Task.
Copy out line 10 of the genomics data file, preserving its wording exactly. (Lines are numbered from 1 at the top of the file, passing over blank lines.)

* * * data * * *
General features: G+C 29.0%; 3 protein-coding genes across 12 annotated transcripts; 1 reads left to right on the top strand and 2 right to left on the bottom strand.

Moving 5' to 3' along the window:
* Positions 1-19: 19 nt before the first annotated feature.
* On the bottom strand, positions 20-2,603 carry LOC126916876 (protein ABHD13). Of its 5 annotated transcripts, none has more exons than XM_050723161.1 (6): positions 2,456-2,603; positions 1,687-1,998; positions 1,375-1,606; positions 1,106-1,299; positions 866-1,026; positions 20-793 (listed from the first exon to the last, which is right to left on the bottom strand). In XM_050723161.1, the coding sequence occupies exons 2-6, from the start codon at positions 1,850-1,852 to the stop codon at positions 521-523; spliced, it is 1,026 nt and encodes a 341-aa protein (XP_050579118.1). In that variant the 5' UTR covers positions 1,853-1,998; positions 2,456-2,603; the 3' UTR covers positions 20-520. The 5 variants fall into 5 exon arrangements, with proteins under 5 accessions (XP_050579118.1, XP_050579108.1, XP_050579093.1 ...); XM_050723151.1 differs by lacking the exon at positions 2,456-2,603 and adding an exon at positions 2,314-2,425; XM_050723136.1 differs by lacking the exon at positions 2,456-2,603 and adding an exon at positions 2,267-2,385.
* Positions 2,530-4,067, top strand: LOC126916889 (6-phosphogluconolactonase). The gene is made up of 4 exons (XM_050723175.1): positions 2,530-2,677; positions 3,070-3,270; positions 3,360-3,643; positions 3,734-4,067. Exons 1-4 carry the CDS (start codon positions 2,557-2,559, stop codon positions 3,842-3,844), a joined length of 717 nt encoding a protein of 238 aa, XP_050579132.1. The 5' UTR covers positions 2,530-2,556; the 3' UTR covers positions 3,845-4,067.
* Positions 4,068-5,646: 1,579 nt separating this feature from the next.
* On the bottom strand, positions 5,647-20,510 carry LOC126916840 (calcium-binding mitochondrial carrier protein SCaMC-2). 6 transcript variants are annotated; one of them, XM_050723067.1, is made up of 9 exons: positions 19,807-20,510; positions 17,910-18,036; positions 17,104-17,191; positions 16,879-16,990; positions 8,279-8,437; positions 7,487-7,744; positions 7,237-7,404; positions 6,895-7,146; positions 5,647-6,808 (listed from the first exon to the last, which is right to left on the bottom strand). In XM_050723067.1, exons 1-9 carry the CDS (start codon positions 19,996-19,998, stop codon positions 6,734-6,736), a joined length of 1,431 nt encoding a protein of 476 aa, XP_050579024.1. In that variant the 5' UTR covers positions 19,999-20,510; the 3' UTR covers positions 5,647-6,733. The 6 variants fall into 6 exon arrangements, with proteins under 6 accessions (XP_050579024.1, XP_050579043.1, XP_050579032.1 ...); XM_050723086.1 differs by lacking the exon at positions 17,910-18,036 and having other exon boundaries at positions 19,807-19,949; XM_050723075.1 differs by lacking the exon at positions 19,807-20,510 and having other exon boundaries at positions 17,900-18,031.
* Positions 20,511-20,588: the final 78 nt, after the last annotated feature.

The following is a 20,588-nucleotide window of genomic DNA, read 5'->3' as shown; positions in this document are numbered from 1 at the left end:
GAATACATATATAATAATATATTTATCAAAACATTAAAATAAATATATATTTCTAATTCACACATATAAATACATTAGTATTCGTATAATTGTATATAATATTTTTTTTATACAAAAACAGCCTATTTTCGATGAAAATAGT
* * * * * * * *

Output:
GAATACATATATAATAATATATTTATCAAAACATTAAAATAAATATATATTTCTAATTCACACATATAAATACATTAGTATTCGTATAATTGTATATAATATTTTTTTTATACAAAAACAGCCTATTTTCGATGAAAATAGT